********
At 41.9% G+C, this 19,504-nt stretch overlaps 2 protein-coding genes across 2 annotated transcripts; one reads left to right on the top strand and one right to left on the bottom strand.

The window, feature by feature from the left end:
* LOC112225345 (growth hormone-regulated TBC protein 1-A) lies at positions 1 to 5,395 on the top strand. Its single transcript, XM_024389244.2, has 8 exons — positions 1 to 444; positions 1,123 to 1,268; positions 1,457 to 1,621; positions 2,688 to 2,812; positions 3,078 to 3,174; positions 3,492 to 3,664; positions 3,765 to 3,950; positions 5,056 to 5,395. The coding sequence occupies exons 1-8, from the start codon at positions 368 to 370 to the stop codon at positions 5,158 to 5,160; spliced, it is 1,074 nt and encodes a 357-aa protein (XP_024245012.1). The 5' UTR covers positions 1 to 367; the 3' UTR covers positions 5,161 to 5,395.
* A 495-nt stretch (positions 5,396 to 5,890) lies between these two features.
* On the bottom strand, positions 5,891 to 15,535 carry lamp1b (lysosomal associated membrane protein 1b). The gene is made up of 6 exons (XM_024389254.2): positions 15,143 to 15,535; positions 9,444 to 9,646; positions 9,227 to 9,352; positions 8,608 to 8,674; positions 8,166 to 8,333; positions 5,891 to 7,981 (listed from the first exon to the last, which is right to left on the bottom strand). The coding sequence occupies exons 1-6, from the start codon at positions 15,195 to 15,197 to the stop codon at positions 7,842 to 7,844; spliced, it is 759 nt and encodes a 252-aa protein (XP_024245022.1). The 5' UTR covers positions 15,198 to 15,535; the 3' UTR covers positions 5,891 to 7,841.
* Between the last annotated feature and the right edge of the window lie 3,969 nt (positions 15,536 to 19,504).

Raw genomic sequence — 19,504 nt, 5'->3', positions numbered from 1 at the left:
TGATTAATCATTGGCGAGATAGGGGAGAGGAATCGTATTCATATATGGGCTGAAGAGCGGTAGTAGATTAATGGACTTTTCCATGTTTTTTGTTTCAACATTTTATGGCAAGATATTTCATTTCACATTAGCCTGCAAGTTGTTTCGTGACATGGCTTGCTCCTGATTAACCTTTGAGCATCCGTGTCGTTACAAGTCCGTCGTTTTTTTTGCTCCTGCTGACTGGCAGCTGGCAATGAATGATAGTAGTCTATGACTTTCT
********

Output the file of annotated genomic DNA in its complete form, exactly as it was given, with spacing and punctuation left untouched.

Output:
At 41.9% G+C, this 19,504-nt stretch overlaps 2 protein-coding genes across 2 annotated transcripts; one reads left to right on the top strand and one right to left on the bottom strand.

The window, feature by feature from the left end:
* LOC112225345 (growth hormone-regulated TBC protein 1-A) lies at positions 1 to 5,395 on the top strand. Its single transcript, XM_024389244.2, has 8 exons — positions 1 to 444; positions 1,123 to 1,268; positions 1,457 to 1,621; positions 2,688 to 2,812; positions 3,078 to 3,174; positions 3,492 to 3,664; positions 3,765 to 3,950; positions 5,056 to 5,395. The coding sequence occupies exons 1-8, from the start codon at positions 368 to 370 to the stop codon at positions 5,158 to 5,160; spliced, it is 1,074 nt and encodes a 357-aa protein (XP_024245012.1). The 5' UTR covers positions 1 to 367; the 3' UTR covers positions 5,161 to 5,395.
* A 495-nt stretch (positions 5,396 to 5,890) lies between these two features.
* On the bottom strand, positions 5,891 to 15,535 carry lamp1b (lysosomal associated membrane protein 1b). The gene is made up of 6 exons (XM_024389254.2): positions 15,143 to 15,535; positions 9,444 to 9,646; positions 9,227 to 9,352; positions 8,608 to 8,674; positions 8,166 to 8,333; positions 5,891 to 7,981 (listed from the first exon to the last, which is right to left on the bottom strand). The coding sequence occupies exons 1-6, from the start codon at positions 15,195 to 15,197 to the stop codon at positions 7,842 to 7,844; spliced, it is 759 nt and encodes a 252-aa protein (XP_024245022.1). The 5' UTR covers positions 15,198 to 15,535; the 3' UTR covers positions 5,891 to 7,841.
* Between the last annotated feature and the right edge of the window lie 3,969 nt (positions 15,536 to 19,504).

Raw genomic sequence — 19,504 nt, 5'->3', positions numbered from 1 at the left:
TGATTAATCATTGGCGAGATAGGGGAGAGGAATCGTATTCATATATGGGCTGAAGAGCGGTAGTAGATTAATGGACTTTTCCATGTTTTTTGTTTCAACATTTTATGGCAAGATATTTCATTTCACATTAGCCTGCAAGTTGTTTCGTGACATGGCTTGCTCCTGATTAACCTTTGAGCATCCGTGTCGTTACAAGTCCGTCGTTTTTTTTGCTCCTGCTGACTGGCAGCTGGCAATGAATGATAGTAGTCTATGACTTTCT